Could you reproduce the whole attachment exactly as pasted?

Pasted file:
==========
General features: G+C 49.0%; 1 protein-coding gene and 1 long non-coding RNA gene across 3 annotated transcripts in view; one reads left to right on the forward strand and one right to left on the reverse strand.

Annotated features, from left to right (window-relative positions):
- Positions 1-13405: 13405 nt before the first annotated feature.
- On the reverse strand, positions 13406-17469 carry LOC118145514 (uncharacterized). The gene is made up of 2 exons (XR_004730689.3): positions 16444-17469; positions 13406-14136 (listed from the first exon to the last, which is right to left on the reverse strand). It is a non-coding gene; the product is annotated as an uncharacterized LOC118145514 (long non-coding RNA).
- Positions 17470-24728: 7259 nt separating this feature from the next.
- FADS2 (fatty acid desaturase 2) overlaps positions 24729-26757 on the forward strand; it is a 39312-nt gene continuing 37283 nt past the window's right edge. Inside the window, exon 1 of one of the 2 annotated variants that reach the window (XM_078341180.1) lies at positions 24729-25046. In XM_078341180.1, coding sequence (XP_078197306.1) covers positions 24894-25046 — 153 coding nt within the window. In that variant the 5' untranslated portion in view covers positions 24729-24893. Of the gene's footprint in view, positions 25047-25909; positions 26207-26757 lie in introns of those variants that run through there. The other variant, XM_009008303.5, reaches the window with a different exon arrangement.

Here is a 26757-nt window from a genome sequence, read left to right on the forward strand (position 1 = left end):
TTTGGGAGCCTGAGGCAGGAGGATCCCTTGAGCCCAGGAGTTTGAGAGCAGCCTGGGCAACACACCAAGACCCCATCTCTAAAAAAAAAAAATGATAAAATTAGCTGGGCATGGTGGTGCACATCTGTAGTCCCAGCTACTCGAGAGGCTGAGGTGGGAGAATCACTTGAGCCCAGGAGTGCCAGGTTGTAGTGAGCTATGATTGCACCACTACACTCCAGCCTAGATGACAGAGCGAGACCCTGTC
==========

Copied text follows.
General features: G+C 49.0%; 1 protein-coding gene and 1 long non-coding RNA gene across 3 annotated transcripts in view; one reads left to right on the forward strand and one right to left on the reverse strand.

Annotated features, from left to right (window-relative positions):
- Positions 1-13405: 13405 nt before the first annotated feature.
- On the reverse strand, positions 13406-17469 carry LOC118145514 (uncharacterized). The gene is made up of 2 exons (XR_004730689.3): positions 16444-17469; positions 13406-14136 (listed from the first exon to the last, which is right to left on the reverse strand). It is a non-coding gene; the product is annotated as an uncharacterized LOC118145514 (long non-coding RNA).
- Positions 17470-24728: 7259 nt separating this feature from the next.
- FADS2 (fatty acid desaturase 2) overlaps positions 24729-26757 on the forward strand; it is a 39312-nt gene continuing 37283 nt past the window's right edge. Inside the window, exon 1 of one of the 2 annotated variants that reach the window (XM_078341180.1) lies at positions 24729-25046. In XM_078341180.1, coding sequence (XP_078197306.1) covers positions 24894-25046 — 153 coding nt within the window. In that variant the 5' untranslated portion in view covers positions 24729-24893. Of the gene's footprint in view, positions 25047-25909; positions 26207-26757 lie in introns of those variants that run through there. The other variant, XM_009008303.5, reaches the window with a different exon arrangement.

Here is a 26757-nt window from a genome sequence, read left to right on the forward strand (position 1 = left end):
TTTGGGAGCCTGAGGCAGGAGGATCCCTTGAGCCCAGGAGTTTGAGAGCAGCCTGGGCAACACACCAAGACCCCATCTCTAAAAAAAAAAAATGATAAAATTAGCTGGGCATGGTGGTGCACATCTGTAGTCCCAGCTACTCGAGAGGCTGAGGTGGGAGAATCACTTGAGCCCAGGAGTGCCAGGTTGTAGTGAGCTATGATTGCACCACTACACTCCAGCCTAGATGACAGAGCGAGACCCTGTC